Citation

Eastern European Civil Society Development: The End of a Transnational Philanthropic Project

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Abstract:

The collapse of communism in 1989 in Eastern Europe propelled the idea of civil society into Western political and foreign aid discourses and gave rise to the global project of civil society development that sees nonprofit organizations as critical building blocks of civil society and therefore democracy. American philanthropic foundations were especially driven by this profound trust in civil society; though the sentiment was widespread among most democratizing agents (Carothers 1999; Cornell Gorka 1996; Katz 1999; Stanton 1999). The paper seeks to contribute to our understanding of the global diffusion of institutional models. First, it provides a historical overview of the rise of post-communist civil society development as an institution-building project in Eastern Europe. Second, it explores the exit strategy of the largest philanthropic donors from seven Eastern European countries – Bulgaria, the Czech Republic, Hungary, Poland, Romania, Slovakia and Slovenia – in order to assess the desired outcomes of this massive transnational institutional project that united American private foundations into enduring philanthropic partnerships.
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Association:
Name: Seventeenth International Conference of the Council for European Studies
URL:
http://www.ces.columbia.edu


Citation:
URL: http://citation.allacademic.com/meta/p401248_index.html
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MLA Citation:

Fazekas, Erzsebet. "Eastern European Civil Society Development: The End of a Transnational Philanthropic Project" Paper presented at the annual meeting of the Seventeenth International Conference of the Council for European Studies, Grand Plaza, Montreal, Canada, Apr 15, 2010 <Not Available>. 2014-11-28 <http://citation.allacademic.com/meta/p401248_index.html>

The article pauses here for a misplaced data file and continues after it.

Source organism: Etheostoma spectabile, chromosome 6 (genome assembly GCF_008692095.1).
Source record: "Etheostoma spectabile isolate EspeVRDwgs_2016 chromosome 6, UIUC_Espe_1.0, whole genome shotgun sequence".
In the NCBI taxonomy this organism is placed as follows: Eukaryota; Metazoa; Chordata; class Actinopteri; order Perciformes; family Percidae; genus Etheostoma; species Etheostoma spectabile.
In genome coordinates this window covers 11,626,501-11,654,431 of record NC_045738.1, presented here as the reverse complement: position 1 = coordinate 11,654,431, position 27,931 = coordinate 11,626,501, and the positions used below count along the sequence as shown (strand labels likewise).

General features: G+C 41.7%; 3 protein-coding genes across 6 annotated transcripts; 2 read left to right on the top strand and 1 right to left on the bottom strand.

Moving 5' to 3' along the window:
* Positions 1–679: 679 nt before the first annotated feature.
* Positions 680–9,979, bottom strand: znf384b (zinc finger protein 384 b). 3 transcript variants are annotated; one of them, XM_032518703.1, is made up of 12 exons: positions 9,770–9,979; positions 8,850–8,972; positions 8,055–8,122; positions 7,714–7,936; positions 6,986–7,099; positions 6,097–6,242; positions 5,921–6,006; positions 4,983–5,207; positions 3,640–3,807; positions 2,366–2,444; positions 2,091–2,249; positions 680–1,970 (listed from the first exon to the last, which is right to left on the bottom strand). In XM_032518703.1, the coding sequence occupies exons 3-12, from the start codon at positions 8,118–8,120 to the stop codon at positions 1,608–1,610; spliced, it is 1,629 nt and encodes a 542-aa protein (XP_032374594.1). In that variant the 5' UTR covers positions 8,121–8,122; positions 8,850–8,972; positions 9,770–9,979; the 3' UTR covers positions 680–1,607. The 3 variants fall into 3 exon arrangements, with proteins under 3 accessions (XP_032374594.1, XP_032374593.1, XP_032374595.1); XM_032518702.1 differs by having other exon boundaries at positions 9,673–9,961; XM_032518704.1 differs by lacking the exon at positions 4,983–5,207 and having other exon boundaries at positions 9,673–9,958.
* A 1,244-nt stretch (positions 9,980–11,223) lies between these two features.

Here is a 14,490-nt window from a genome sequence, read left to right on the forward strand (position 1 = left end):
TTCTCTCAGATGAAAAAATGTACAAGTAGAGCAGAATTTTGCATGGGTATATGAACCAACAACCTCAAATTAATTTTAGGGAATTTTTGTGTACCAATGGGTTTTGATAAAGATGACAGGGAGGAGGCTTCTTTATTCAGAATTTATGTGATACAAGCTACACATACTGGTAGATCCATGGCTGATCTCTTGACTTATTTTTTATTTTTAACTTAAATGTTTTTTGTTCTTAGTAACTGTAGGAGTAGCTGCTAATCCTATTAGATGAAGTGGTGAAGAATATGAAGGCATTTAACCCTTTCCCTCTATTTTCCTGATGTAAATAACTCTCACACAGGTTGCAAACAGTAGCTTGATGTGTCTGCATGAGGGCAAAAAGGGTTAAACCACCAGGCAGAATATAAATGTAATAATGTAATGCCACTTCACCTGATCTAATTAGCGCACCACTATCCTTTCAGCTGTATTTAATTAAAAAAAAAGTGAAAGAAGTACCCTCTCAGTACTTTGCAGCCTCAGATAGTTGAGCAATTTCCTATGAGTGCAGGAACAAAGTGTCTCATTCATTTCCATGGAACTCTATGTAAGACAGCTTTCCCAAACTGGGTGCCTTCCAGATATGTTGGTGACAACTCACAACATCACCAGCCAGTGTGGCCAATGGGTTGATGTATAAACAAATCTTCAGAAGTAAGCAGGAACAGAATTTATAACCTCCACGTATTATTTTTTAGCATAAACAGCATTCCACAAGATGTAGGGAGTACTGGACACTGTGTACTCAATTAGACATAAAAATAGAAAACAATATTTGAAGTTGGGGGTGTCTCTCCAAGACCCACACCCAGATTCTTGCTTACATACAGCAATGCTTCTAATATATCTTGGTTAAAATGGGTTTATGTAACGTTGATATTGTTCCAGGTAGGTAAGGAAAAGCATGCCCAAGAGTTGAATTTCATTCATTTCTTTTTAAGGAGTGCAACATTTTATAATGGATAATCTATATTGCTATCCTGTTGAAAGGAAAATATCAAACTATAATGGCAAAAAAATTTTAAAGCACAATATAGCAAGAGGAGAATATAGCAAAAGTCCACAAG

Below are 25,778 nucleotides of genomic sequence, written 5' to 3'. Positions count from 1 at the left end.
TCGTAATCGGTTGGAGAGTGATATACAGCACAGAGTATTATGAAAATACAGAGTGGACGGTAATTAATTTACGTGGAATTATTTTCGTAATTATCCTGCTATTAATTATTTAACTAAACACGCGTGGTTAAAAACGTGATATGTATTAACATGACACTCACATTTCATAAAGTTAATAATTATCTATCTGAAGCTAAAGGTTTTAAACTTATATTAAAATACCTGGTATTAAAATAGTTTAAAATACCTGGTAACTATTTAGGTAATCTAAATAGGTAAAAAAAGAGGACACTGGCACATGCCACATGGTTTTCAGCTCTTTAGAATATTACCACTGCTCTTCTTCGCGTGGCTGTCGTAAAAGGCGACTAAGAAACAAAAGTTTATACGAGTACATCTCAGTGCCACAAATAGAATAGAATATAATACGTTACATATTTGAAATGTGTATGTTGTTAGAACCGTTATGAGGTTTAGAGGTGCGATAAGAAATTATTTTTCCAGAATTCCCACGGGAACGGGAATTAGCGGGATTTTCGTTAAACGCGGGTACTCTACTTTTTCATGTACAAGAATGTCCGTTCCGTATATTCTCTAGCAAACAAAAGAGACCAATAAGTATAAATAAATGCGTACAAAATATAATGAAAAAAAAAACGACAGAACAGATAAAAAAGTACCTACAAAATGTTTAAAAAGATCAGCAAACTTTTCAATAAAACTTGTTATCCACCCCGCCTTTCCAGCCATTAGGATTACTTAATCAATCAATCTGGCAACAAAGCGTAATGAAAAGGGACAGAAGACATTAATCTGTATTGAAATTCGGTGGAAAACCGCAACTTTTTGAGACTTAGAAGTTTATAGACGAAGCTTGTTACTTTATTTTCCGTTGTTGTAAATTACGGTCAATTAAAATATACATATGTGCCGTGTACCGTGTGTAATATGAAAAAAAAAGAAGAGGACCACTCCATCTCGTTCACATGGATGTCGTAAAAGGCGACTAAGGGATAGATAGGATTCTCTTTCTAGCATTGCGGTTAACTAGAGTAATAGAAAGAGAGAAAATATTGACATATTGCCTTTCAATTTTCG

APA Citation:

Fazekas, E. , 2010-04-15 "Eastern European Civil Society Development: The End of a Transnational Philanthropic Project" Paper presented at the annual meeting of the Seventeenth International Conference of the Council for European Studies, Grand Plaza, Montreal, Canada <Not Available>. 2014-11-28 from http://citation.allacademic.com/meta/p401248_index.html

Publication Type: Individual Paper
Review Method: Peer Reviewed
Abstract: The collapse of communism in 1989 in Eastern Europe propelled the idea of civil society into Western political and foreign aid discourses and gave rise to the global project of civil society development that sees nonprofit organizations as critical building blocks of civil society and therefore democracy. American philanthropic foundations were especially driven by this profound trust in civil society; though the sentiment was widespread among most democratizing agents (Carothers 1999; Cornell Gorka 1996; Katz 1999; Stanton 1999). The paper seeks to contribute to our understanding of the global diffusion of institutional models. First, it provides a historical overview of the rise of post-communist civil society development as an institution-building project in Eastern Europe. Second, it explores the exit strategy of the largest philanthropic donors from seven Eastern European countries – Bulgaria, the Czech Republic, Hungary, Poland, Romania, Slovakia and Slovenia – in order to assess the desired outcomes of this massive transnational institutional project that united American private foundations into enduring philanthropic partnerships.


Similar Titles:
Squaring the Velvet Triangle?: Typologies of European transnational civil society interactions in European diversity policy

Transnational Linkages: Turkish Civil Society and the European Union

National and Transnational Strategies of Civil Society Organizations: Modes of Interaction and the Political Environment in Western and Eastern Europe for Equality and Non-Discrimination


 
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